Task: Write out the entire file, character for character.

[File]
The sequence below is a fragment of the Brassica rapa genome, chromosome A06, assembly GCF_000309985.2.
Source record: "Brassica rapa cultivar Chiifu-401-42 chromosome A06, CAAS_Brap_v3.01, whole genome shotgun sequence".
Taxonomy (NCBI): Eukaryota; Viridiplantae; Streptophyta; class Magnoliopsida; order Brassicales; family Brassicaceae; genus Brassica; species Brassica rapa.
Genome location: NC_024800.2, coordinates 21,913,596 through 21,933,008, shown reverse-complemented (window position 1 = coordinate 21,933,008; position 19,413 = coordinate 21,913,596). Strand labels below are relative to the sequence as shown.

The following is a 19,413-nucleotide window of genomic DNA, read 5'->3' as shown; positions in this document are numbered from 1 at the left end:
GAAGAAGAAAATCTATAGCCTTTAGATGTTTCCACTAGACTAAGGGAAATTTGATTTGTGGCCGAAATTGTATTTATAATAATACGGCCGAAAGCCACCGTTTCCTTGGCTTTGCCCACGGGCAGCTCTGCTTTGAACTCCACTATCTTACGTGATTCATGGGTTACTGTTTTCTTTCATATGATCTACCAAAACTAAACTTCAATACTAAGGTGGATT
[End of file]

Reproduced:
The sequence below is a fragment of the Brassica rapa genome, chromosome A06, assembly GCF_000309985.2.
Source record: "Brassica rapa cultivar Chiifu-401-42 chromosome A06, CAAS_Brap_v3.01, whole genome shotgun sequence".
Taxonomy (NCBI): Eukaryota; Viridiplantae; Streptophyta; class Magnoliopsida; order Brassicales; family Brassicaceae; genus Brassica; species Brassica rapa.
Genome location: NC_024800.2, coordinates 21,913,596 through 21,933,008, shown reverse-complemented (window position 1 = coordinate 21,933,008; position 19,413 = coordinate 21,913,596). Strand labels below are relative to the sequence as shown.

The following is a 19,413-nucleotide window of genomic DNA, read 5'->3' as shown; positions in this document are numbered from 1 at the left end:
GAAGAAGAAAATCTATAGCCTTTAGATGTTTCCACTAGACTAAGGGAAATTTGATTTGTGGCCGAAATTGTATTTATAATAATACGGCCGAAAGCCACCGTTTCCTTGGCTTTGCCCACGGGCAGCTCTGCTTTGAACTCCACTATCTTACGTGATTCATGGGTTACTGTTTTCTTTCATATGATCTACCAAAACTAAACTTCAATACTAAGGTGGATT